Reduction % (0-30 cm): 15 days after: 77% 30 days after 56% S, Solarized; NS, Nonsolarized CFU, colony-forming units. Source: Panayanthatta (1997).

Reduction % (0-30 cm): 15 days after: 77% 30 days after 56% S, Solarized; NS, Nonsolarized CFU, colony-forming units. Source: Panayanthatta (1997).

Cook et al., 1987; Vilasini, 1996; Panayanthatta, 1997). Panayanthatta (1997) has determined the inoculum density of P. aphanidermatum for 3 years in solarized and non-solarized soils at three depths (Table 8.3). The inoculum density on the 15th day after tarping was 41.66 colony-forming units (CFU)/g of soil in solarized plots compared to 166.66 CFU/g of soil in nonsolarized plots at 0 to 10 cm depth; 33.33 CFU/g and 191.66 CFU/g at 10 to 20 cm depth and 8.3 and 8.2 CFU/g of soil and 20 to 30 cm, respectively.

If solarization is done properly, it enhances the soil temperature from 37 to 52°C, which is sufficient to kill most pathogenic fungi (Katan et al., 1976; Katan, 1981). The thermal inactivation point of Pythium species is between 37 and 50°C. In P. ultimum, for example, the LD90 is achieved in 17.9 days at 37°C and 33 minutes at 50°C (Pullman et al., 1981). Soil solarization also set the soil for increased activity of antagonistic organisms (Katan et al., 1983). Rapid colonization of solarized soil by antagonistic Trichoderma has been demonstrated (Elad et al., 1980). Solarization is an important component of integrated disease management. Panayanthatta (1997) obtained a reduction in the rhizome rot incidence as a result of soil solarization (Table 8.4).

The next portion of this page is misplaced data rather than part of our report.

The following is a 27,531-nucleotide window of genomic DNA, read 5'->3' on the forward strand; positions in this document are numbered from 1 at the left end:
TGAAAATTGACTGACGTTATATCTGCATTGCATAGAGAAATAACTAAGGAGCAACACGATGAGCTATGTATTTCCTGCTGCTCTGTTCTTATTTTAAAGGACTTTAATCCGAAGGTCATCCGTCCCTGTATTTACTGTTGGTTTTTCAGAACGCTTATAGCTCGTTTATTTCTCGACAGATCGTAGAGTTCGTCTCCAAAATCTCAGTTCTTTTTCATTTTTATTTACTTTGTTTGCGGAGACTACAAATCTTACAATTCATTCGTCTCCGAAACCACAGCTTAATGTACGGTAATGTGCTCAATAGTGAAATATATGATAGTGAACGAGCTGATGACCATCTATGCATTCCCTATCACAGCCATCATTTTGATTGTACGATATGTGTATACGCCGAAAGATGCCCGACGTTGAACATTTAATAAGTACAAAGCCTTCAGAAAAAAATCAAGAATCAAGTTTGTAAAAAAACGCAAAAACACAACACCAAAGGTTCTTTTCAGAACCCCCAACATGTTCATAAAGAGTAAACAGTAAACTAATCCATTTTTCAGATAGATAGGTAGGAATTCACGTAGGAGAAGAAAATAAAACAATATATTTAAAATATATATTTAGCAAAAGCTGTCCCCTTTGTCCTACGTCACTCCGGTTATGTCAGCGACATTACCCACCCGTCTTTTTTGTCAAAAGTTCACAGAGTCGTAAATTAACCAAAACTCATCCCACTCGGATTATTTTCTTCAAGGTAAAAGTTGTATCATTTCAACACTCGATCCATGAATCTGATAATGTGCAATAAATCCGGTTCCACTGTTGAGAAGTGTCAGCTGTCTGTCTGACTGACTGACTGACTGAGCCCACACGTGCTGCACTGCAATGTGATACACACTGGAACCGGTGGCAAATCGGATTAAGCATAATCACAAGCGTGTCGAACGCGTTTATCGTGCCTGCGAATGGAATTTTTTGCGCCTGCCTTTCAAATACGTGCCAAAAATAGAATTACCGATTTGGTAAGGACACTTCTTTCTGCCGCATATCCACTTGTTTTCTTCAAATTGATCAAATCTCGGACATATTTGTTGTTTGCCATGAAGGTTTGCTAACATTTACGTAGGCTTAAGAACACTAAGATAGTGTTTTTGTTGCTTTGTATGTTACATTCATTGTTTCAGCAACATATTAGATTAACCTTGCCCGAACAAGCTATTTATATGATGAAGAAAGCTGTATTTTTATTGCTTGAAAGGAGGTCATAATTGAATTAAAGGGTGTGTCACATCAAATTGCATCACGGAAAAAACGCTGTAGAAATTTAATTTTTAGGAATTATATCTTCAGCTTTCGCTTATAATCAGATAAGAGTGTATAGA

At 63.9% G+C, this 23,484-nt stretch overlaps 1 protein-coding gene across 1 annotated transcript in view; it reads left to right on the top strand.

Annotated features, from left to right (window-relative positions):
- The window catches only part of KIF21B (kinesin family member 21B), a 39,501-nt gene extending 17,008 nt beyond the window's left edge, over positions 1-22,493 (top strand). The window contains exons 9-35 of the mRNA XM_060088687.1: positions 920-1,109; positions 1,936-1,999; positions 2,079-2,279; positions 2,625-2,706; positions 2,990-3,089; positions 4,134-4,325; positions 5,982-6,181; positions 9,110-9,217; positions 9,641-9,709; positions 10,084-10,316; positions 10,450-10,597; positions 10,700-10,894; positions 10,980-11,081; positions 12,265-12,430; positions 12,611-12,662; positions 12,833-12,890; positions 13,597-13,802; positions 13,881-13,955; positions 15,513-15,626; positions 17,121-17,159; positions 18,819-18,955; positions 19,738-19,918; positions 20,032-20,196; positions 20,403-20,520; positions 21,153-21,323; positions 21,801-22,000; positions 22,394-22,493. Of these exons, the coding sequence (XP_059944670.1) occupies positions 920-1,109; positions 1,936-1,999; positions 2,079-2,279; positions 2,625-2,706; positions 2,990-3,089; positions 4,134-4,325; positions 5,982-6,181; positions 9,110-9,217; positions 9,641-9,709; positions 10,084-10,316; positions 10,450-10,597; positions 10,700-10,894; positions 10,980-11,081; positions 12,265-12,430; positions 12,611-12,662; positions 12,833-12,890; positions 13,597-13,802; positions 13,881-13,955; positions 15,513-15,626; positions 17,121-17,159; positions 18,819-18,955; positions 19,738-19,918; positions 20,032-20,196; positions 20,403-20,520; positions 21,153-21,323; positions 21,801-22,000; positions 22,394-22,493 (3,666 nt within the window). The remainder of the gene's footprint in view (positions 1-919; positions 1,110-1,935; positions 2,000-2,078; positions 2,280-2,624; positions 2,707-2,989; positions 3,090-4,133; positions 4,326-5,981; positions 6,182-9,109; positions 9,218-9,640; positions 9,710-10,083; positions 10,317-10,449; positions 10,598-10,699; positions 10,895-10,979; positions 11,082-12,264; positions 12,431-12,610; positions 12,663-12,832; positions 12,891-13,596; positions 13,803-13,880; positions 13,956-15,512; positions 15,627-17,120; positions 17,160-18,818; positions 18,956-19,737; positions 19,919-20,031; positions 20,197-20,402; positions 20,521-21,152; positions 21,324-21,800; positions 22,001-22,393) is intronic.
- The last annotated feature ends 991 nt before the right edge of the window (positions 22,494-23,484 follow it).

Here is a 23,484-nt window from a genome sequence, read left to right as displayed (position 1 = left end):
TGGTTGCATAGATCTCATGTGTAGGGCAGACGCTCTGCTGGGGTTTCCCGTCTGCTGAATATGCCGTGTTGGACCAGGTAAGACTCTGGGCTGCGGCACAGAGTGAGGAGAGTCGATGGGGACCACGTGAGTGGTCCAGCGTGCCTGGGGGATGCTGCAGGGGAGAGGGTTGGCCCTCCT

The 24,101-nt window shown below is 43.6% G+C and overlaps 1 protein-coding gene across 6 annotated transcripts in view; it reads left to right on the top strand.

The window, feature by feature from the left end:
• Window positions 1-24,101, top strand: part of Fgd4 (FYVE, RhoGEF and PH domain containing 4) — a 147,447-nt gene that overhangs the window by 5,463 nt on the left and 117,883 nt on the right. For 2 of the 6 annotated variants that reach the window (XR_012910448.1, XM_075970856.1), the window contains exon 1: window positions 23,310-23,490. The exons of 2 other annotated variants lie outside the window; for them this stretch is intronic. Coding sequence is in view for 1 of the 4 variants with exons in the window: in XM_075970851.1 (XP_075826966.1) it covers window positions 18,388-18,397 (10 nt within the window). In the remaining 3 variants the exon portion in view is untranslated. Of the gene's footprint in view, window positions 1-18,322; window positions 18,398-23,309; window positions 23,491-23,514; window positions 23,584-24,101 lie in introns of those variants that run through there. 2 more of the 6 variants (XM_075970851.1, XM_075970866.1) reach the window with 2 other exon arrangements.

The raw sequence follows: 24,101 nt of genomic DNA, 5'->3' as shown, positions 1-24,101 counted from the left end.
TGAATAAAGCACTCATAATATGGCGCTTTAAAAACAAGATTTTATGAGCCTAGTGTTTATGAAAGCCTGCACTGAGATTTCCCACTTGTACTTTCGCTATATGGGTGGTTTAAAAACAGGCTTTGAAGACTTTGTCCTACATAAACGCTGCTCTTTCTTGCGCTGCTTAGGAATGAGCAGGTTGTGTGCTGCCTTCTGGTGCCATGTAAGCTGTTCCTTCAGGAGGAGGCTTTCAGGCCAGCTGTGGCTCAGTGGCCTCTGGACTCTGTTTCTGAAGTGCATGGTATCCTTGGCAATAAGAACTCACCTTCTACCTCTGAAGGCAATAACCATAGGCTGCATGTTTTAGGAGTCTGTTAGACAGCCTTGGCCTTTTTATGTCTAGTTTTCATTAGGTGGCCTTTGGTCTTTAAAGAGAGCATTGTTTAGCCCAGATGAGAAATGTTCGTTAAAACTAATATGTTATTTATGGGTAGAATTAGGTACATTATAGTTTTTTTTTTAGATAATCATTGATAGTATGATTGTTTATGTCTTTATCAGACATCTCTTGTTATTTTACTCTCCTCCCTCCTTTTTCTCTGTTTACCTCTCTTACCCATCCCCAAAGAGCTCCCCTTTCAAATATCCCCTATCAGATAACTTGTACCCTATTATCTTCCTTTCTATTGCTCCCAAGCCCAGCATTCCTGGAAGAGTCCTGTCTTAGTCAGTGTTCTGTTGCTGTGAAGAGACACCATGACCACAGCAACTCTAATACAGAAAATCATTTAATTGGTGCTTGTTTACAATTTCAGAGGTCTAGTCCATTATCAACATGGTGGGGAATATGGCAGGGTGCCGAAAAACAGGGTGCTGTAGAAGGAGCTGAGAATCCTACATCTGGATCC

Chemical Control: Various types of seed treatments with different chemicals have been tried by various workers to kill the rhizome-borne inoculum. Treatment of rhizomes with 0.1 percent mercuric chloride for 24 hours (Park, 1935) or 90 minutes (Thomas, 1941; Kothari, 1966), Ceresan (0.25 percent) (Thomas, 1940; Anonymous, 1953), and Agrosan-GN (0.25 percent) treatment for 30 minutes are effective against rhizome rot (Thomas, 1941). Simmonds (1958, 1959) controlled the rhizome rot caused by Fusarium oxysporum by 10-minute immersion of rhizomes in standard mercurials at 2 lb/40 gal.c Mathur et al. (1985) controlled rotting caused by P. aphanidermatum and F. solani with the help of Bayleton (triadimefon). Other fungicides tested, such as Fenaminosulf, Difolatan (captafol), Syllit (dodine), and Ridomil (metalaxyl), were also effective. Chemicals such as Antracol (propineb, 0.25 percent), Fycop and Blitox-50 (copper oxychloride, 0.3 percent) are also effective in the control of rhizome rot (Dohroo and Sharma, 1986).

Table 8.4 Effect of soil solarization on disease incidence and yield (3 years average)


Germination (%)

Disease incidence (%)

Yield per 3 m2 bed (kg)


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